The energy resources of the world are diminishing with each breath of Carbon Dioxide, Sulphur Dioxide, Carbon Monoxide and many of such hazardous gases which leave the chimneys and the exhausts of our vehicles. The panic aggregates when this poison affects the health and the well being of all living beings.Various alternate sources of energy preferably renewable are being worked upon and but their full scale utilisation and commercial use is still debatable.
Out of all the energy alternatives,solar energy has stood out as a concrete, dependable feasible and environment friendly way to meet the growing energy demands. Solar panel electricity systems, also known as solar Photovoltaics (PV), capture the sun's energy using Photovoltaic cells. These cells don't need direct sunlight to work – they can still generate some electricity on a cloudy day. The cells convert the sunlight into electricity, which can be used to run household appliances and lighting. PV cells are made from layers of semi-conducting material, usually silicon. When light shines on the cell it creates an electric field across the layers. The stronger the sunshine, the more electricity is produced. Groups of cells are mounted together in panels or modules that can either be mounted on your roof or on the ground.
India is densely populated and has high solar insolation, an ideal combination for using solar power in India. Moreover, it's other energy resources are relatively scarce. In the solar energy sector, some large projects have been proposed, and a 35,000 km2 (14,000 sq mi) area of That Deserts has been set aside for solar power projects, sufficient to generate 700 to 2,100 GW.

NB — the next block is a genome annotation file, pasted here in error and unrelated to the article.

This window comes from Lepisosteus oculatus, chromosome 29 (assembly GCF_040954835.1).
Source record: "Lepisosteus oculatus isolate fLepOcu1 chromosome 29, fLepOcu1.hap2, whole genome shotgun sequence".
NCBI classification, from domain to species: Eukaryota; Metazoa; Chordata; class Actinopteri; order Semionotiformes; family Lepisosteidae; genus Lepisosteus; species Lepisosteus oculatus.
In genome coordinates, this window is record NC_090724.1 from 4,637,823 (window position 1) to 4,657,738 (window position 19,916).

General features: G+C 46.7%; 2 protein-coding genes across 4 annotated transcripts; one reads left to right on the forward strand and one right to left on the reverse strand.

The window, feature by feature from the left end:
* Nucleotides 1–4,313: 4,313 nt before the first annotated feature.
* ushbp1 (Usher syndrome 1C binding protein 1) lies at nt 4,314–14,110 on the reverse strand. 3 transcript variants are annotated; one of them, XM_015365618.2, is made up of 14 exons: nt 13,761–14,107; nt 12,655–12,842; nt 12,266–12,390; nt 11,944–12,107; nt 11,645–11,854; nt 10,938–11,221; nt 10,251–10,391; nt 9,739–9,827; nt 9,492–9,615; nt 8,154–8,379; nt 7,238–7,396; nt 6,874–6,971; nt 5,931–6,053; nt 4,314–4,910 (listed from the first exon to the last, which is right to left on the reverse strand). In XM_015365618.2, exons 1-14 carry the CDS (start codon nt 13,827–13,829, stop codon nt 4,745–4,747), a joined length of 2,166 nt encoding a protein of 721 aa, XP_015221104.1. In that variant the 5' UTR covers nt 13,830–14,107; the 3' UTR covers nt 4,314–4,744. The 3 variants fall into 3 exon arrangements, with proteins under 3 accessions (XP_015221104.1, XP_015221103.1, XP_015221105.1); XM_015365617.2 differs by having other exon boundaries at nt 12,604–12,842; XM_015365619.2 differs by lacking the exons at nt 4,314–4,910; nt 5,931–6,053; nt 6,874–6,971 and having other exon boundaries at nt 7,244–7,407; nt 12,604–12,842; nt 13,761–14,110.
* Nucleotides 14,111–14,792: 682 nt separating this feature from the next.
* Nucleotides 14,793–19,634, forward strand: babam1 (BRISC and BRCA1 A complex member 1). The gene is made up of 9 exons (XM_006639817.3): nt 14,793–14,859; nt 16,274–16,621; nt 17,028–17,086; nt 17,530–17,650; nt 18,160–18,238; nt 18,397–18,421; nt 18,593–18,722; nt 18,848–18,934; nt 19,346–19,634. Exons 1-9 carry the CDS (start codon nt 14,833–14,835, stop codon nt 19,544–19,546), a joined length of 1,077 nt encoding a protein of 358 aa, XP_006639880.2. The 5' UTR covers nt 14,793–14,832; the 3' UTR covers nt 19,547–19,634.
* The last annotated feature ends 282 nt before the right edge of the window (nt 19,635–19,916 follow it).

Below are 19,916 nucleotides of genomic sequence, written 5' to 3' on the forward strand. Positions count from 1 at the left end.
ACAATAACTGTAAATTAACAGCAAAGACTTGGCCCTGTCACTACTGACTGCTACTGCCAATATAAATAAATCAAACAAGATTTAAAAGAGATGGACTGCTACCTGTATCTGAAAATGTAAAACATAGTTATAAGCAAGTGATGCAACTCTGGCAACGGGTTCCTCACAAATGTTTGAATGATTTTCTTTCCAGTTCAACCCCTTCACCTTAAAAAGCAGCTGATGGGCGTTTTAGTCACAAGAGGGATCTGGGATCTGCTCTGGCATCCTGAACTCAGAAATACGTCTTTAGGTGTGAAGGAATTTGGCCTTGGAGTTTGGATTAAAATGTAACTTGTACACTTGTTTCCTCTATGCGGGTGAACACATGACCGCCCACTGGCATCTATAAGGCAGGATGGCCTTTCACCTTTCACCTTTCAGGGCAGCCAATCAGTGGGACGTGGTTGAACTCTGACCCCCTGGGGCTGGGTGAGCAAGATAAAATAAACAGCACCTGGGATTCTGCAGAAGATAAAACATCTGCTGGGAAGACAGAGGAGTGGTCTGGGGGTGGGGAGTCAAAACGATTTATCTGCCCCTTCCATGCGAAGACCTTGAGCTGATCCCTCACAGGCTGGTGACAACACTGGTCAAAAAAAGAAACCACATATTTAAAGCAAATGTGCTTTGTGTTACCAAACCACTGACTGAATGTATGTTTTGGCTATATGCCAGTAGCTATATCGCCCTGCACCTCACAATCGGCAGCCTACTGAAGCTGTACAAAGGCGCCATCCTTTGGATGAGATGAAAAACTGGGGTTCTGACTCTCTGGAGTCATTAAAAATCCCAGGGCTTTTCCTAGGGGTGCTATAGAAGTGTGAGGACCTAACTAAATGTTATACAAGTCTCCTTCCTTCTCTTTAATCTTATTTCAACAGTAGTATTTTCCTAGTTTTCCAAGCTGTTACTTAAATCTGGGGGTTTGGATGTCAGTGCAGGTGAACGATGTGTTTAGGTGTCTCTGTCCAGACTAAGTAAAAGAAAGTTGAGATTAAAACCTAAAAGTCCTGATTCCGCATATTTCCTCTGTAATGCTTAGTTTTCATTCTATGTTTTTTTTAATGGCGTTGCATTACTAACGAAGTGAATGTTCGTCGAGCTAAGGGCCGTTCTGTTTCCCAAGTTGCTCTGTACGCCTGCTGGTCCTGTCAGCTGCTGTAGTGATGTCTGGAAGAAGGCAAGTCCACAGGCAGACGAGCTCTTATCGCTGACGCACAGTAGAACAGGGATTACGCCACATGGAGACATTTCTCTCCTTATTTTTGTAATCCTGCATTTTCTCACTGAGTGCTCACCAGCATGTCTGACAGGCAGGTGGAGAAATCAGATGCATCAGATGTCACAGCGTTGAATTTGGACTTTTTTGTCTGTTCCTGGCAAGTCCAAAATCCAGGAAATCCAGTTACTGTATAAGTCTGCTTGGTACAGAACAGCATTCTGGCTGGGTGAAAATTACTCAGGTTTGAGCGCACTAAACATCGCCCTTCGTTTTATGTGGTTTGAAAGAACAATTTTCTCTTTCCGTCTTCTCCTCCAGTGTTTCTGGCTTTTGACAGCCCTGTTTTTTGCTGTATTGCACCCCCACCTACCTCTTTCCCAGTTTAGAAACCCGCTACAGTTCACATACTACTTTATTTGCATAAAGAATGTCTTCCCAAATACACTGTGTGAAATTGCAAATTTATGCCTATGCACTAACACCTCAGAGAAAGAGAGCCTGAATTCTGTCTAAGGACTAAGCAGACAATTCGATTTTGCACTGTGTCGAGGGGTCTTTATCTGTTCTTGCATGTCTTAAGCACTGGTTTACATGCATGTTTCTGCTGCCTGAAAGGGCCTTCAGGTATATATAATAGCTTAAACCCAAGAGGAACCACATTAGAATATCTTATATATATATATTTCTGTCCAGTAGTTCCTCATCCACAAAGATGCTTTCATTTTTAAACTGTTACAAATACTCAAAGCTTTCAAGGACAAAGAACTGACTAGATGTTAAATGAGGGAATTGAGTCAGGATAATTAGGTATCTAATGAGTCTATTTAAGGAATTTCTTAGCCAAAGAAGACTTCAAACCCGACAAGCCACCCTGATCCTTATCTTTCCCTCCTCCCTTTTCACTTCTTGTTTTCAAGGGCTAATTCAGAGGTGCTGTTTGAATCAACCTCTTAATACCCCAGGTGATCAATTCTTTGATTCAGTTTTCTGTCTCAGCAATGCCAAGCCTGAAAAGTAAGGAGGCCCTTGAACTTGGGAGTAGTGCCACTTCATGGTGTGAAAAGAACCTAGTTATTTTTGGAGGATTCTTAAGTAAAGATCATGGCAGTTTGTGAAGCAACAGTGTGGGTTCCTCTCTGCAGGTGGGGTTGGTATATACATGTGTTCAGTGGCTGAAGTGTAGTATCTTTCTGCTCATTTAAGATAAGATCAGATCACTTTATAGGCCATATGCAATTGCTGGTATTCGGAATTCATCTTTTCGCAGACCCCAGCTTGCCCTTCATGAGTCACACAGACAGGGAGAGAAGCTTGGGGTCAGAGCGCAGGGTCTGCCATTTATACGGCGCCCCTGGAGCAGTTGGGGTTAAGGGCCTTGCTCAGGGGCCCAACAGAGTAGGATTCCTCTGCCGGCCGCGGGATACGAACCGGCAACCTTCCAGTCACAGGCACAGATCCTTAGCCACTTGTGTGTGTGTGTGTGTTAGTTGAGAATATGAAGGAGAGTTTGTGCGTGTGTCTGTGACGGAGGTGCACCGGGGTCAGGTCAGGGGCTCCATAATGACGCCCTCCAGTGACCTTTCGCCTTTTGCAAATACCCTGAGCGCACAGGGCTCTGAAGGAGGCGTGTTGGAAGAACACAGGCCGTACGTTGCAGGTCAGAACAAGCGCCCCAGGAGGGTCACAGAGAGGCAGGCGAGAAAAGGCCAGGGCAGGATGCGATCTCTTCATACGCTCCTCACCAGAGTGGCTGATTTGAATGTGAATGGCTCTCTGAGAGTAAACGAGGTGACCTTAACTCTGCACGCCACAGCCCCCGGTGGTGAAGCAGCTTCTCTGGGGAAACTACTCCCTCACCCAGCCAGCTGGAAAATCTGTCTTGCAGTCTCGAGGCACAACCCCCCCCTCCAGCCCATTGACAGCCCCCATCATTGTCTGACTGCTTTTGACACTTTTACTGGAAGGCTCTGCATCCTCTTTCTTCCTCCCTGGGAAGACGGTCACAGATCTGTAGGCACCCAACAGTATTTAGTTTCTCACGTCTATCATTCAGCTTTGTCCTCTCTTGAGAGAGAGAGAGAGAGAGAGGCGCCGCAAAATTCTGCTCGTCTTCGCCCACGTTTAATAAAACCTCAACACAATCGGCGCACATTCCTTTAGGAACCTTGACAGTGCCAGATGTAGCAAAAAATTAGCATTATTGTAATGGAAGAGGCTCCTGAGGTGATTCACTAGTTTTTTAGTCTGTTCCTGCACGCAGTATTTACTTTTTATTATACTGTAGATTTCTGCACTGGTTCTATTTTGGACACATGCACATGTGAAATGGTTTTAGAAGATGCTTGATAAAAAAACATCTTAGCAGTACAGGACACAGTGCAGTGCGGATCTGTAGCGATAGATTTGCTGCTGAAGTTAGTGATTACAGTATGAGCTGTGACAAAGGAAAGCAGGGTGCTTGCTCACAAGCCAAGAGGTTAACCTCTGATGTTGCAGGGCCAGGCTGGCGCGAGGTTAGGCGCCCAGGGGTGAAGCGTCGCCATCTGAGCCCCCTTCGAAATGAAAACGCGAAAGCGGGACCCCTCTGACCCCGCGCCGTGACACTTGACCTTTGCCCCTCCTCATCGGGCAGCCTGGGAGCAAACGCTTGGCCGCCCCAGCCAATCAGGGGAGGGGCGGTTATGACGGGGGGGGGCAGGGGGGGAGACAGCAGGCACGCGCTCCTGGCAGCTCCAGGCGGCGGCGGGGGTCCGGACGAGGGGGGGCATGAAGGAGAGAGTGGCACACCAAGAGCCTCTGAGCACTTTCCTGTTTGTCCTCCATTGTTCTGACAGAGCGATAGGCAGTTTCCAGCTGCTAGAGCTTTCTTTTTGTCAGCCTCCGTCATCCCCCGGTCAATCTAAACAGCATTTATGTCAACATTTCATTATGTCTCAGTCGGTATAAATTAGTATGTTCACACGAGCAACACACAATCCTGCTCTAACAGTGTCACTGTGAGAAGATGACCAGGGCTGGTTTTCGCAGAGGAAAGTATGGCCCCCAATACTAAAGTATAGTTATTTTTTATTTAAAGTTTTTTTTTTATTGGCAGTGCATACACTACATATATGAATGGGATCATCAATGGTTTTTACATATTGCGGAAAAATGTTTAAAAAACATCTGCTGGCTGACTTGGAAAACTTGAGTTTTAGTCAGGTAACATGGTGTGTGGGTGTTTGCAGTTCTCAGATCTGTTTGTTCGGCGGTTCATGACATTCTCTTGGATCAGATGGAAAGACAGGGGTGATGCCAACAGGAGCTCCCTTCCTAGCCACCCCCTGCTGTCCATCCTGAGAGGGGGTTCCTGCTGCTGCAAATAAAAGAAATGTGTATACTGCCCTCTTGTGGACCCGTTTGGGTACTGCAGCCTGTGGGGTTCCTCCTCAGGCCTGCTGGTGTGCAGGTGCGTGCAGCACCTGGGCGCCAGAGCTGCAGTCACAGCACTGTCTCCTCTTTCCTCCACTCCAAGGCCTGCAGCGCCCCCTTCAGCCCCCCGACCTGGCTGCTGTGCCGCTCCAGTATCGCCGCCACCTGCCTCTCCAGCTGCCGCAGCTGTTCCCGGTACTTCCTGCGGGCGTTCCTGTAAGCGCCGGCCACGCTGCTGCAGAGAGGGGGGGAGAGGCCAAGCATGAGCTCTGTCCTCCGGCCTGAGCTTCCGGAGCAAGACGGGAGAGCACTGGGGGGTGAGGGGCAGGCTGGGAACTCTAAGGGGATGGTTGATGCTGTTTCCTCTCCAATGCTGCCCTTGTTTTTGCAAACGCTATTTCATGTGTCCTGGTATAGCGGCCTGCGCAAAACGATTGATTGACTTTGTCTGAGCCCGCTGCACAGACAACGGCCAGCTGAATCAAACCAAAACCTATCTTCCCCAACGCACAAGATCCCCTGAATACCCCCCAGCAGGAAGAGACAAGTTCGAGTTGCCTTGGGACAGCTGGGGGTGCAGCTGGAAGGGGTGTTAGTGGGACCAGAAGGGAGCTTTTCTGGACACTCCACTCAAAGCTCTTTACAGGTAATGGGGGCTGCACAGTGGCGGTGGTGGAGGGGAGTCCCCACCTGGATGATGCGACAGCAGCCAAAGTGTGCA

India is planning to install the World's largest Solar Power Plant with 4,000 MW Capacity near Sambhar Lake in Rajasthan. The states of Rajasthan, Madhya Pradesh, Gujarat and Maharashtra have been able to utilise the solar energy to meet some part of their energy requirements. Solar power panel utilisation has found a particular acclamation in the far off areas of Ladakh where the transportation and production of energy is difficult.
For Domestic consumption Government of India promotes solar energy consumption under Jawaharlal Nehru National Solar Mission.They also provide subsidy to people buying solar panels under this scheme.
Cost of a PV module (just the panel) costs anywhere between Rs 30 to Rs 60 per watt of power generated (depending on the quantity you are buying). A good imported module will cost around Rs 40-45 per watt (for bulk transactions, not for retail). Good ones manufactured in India would come as low as Rs 30-32 per watt (for bulk transactions, not for retail). Please note that this is the cost for the panel and in case you are looking for inverter and batteries, the cost would be additional. A good 5 kW system for a home would cost around Rs 5-7 lakhs to setup (at retail price of around Rs 50-60 per Wp) , which can provide electricity for 25 years.
The additional operating cost will include the cost of replacing the batteries.
Solar panels are the pioneers in the national energy production and consumption and have helped to penetrate the use of solar energy not only commercially but also for domestic purposes. The world today faces an energy crises and it is time we embrace the solar alternatives to meet the increasing energy demands.